Can you talk a little more about the stigma that is ruthlessly attached to mental issues? Why this social, cultural, communal fear in confronting these issues as they are?
–This is actually really easy to understand. The most important reason for this is that a mental issue, say depression or alcoholism, doesn’t really exist in a vacuum. It is not an individual affliction.
In the case of mental and psychological afflictions, the familial and psychical environment, and the social context of the individual play a major role.
It could be the oppressive family, a hostile workplace, the adulterous/uncaring spouse, the unsupportive parents-in-law, the abusive teacher or the bullying classmate. It can be one, or all of these that come together to form an environment of ill-health. It is because the people around you are easily implicated, that a culture of silence is inculcated. This works in two ways: one, you don’t always feel confident about blaming those you love for your miseries, and two, most of the time, none of those around you want to take responsibility, or help you. So you end up feeling blamed and cornered, and ultimately alone, and likely mad.
It is rather paradoxical that your surrounding environment contributes to your mental affliction, but at the same time you are singled out for the blame. A common response to conditions such as depression and anxiety is that the person isn’t strong enough, or s/he should “calm down” or “move on”. What would you say about that?
–Yes, the culture of blame only worsens the already existing culture of silence. Most of the time, the sufferers also dismiss some very real issues as nothing more than “bouts of sadness” or a “rough patch”, because they themselves are resistant to the idea of being “mentally ill.” The general perception about mental healthcare facilities is far from encouraging. Psychiatric facilities are dingy colonial cob webbed buildings and boldly called paagal khanas – and I’m talking about ‘developed’ cities. In electroconvulsive therapy, medication and institutionalization can be forced upon you without any need to prove their requirement. So most people, very conveniently, are quick to associate mental and psychological afflictions with personal failing.
Internalising blame and victim-shaming are the major challenges facing mental healthcare in India.
When someone is told to move on, their feelings are not validated. They are made to feel false and silly, or perhaps dramatic and crying for attention. This actually pushes the person to either shut up, bottle it in, or break down and literally give in to being ‘mad’. Unfortunately, this fear of no one understanding them is what leads men to drink, women to cheat, and people to scream, hit and actually lose their human sense.
At TSC, we receive innumerable long, detailed letters and messages on Facebook by people asking if they can share their stories anonymously, or if they can even write at all. There is not only the fear of confronting the society but also yourself. Many women, for instance, just deal with their husbands “hitting” them. But once you get down to writing, the process of contemplation and transcription doesn’t allow you to view it as just “hitting”. Then, you realise you are in an abusive relationship. It is not easy to confront such revelations even at a very personal level, and obviously the social, cultural, legal and medical infrastructure does not make it easy.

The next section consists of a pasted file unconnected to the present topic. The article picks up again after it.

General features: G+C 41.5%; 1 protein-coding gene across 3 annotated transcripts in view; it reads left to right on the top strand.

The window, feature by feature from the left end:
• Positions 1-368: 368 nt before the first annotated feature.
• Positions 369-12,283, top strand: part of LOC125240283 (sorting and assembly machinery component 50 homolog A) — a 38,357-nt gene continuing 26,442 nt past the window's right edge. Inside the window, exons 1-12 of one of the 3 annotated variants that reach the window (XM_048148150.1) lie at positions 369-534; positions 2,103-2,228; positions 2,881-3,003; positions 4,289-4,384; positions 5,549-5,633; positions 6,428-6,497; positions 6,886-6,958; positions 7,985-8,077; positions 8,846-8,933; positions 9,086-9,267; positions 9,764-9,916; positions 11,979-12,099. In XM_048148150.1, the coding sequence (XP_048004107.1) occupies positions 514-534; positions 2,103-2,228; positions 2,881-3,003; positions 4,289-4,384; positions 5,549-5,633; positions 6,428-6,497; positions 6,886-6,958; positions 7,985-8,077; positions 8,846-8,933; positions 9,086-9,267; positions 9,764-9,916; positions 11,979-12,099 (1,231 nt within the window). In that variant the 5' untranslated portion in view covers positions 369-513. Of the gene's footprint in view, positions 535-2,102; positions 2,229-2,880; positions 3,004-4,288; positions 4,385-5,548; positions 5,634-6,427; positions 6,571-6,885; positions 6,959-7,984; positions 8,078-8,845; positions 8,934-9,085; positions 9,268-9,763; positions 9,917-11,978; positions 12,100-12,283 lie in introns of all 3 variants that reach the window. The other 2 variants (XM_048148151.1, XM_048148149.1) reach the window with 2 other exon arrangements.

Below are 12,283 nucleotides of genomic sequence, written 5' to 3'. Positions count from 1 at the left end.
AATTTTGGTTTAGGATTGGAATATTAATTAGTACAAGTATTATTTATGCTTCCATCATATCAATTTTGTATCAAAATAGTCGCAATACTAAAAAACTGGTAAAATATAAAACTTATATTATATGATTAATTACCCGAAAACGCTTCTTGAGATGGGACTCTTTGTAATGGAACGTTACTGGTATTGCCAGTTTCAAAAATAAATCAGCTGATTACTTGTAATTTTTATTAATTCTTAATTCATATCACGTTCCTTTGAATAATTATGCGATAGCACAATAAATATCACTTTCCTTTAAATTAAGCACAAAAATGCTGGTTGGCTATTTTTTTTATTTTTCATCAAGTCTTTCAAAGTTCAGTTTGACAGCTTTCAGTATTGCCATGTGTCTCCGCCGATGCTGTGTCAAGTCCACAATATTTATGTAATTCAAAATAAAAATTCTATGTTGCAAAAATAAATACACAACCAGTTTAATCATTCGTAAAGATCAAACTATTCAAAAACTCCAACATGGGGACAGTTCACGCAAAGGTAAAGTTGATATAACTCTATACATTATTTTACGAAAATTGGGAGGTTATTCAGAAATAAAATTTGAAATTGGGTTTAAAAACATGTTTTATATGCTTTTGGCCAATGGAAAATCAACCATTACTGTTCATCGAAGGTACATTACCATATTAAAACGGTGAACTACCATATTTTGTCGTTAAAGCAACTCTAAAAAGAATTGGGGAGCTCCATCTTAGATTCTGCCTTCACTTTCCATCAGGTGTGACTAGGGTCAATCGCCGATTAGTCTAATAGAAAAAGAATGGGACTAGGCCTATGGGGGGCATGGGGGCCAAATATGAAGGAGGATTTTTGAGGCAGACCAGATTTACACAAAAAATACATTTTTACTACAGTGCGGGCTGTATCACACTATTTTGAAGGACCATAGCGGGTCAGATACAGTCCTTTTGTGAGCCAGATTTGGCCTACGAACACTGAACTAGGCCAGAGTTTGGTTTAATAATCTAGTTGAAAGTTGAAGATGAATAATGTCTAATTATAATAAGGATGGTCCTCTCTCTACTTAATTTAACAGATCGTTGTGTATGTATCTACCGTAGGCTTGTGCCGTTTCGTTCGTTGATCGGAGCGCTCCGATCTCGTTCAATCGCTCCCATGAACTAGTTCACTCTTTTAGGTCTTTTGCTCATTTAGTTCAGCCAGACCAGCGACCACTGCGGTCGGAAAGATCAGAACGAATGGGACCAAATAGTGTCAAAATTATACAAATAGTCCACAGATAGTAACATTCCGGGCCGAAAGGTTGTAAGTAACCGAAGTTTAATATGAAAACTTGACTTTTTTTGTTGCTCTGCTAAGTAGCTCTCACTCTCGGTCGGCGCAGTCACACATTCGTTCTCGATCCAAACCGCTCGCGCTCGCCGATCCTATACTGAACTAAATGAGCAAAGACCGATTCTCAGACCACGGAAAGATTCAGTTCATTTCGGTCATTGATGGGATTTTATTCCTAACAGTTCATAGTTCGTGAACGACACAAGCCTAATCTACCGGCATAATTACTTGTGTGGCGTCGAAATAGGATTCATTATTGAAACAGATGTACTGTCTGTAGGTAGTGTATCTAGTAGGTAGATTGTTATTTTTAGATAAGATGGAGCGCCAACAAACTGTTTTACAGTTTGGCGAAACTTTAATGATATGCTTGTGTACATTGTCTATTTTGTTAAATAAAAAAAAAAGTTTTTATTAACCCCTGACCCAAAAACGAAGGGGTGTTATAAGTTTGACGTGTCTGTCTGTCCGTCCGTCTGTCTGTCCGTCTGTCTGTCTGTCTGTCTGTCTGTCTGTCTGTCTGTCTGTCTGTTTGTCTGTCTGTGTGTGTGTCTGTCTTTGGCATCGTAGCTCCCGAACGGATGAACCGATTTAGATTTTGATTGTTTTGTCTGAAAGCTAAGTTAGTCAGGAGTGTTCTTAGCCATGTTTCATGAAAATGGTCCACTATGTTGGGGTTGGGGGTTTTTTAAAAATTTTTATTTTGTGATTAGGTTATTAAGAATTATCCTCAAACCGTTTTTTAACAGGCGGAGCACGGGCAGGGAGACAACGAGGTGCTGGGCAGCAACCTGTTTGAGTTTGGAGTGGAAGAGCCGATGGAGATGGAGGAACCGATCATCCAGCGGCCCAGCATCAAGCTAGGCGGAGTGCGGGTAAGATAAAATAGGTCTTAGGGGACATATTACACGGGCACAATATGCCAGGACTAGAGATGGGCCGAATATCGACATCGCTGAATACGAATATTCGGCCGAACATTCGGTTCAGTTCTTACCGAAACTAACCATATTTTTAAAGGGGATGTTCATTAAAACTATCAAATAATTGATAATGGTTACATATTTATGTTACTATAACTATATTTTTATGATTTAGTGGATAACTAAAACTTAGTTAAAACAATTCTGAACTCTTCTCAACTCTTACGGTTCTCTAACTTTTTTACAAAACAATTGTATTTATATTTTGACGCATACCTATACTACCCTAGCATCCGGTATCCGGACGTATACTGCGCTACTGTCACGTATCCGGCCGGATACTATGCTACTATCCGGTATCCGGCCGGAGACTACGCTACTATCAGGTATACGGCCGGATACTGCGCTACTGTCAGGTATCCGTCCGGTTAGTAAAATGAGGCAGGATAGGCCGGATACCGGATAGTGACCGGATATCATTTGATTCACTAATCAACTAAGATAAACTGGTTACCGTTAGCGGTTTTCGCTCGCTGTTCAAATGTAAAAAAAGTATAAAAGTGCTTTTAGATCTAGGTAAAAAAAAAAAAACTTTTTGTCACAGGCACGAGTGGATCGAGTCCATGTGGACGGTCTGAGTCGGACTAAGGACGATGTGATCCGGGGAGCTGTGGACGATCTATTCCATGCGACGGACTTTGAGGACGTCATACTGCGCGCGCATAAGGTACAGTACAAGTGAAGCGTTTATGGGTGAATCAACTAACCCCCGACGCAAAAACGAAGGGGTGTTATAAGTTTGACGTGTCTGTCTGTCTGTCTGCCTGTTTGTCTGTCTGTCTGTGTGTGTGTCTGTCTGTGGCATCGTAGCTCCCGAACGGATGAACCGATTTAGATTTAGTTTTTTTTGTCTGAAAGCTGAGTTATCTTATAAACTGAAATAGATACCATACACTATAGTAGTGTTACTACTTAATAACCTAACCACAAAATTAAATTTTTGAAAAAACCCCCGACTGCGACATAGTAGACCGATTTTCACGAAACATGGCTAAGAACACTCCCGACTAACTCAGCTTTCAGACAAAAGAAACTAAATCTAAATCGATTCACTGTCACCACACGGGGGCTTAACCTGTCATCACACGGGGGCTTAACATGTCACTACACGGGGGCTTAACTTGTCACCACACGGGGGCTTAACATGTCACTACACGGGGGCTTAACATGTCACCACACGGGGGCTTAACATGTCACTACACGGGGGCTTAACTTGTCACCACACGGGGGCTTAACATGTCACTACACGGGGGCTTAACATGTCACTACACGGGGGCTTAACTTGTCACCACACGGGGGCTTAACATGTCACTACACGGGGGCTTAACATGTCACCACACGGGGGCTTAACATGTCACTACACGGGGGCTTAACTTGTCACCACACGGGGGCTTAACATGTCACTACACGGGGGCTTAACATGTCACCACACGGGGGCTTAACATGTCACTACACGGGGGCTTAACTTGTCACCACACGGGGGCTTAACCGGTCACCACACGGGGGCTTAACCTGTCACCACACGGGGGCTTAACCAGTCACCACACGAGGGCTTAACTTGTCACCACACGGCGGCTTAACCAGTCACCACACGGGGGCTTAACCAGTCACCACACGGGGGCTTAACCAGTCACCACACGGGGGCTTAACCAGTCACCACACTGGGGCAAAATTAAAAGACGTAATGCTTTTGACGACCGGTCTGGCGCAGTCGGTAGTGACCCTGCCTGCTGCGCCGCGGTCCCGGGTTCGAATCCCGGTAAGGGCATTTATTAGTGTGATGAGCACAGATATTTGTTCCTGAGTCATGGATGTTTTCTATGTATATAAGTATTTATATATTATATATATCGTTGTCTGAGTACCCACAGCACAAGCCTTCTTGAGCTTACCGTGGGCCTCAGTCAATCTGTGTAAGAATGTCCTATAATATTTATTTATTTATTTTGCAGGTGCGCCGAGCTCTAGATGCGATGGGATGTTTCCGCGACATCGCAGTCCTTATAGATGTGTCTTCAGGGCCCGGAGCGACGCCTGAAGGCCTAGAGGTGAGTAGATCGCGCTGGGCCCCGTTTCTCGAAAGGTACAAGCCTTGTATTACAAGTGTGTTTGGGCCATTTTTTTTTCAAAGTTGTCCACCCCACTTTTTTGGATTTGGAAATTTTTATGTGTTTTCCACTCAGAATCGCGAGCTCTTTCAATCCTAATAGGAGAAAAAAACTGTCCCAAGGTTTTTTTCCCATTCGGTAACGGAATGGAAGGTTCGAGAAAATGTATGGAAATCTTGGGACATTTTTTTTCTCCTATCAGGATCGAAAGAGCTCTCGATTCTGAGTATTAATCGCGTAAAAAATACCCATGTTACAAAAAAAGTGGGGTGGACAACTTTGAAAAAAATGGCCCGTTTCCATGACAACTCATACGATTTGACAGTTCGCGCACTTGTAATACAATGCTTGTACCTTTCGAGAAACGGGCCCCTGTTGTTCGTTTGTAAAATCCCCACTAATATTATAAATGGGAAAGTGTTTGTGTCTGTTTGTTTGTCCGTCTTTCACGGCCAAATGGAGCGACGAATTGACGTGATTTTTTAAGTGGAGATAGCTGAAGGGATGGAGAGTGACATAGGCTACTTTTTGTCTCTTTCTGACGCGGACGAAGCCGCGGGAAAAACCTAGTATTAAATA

The problems are truly wide-ranging. So, right from the resistance one faces internally and from the family, there are also challenges at the policy level. There has been sporadic talk about decriminalizing suicide, but none of that is actually in the offing. What would you say about that?
–A person who is brought to the brink of killing himself, and tries to do so, was legally viewed as a criminal until last year. Obviously it is all kinds of screwed up! I had written about suicide and the logic of preventing it a while ago. It took years of policy debate and much labor by the new mental health proposal to the government to convince them that a sad, struggling person is not a criminal, but needs help. A person who tries to commit suicide is NOT a weakling, and is not a hindrance to the precious right to live. So, yes, the policies are totally misplaced. There are still others on the right to vote, on holding property, and basic provision of care. A great proposal made was that of Advance Directive, in which a person has the right to decide his course of treatment should he or she have to be taken into a psychiatric facility and so on. It’s a beautiful detailed proposal that is yet to be passed. I’m sure there are other such proposals as well.
Is there anything else you would like to say to our readers about the work you do at The Shrinking Couch?
–I would welcome experiences and stories from as many people as would like to write. Everyone is welcome to share. For starters, you are welcome to read the stories that have very bravely been shared by many of our readers. This exercise of writing and reading is more therapeutic than most people realize. In the World Mental Health Week, I would encourage people to reflect, share, reach out and help, and also get help.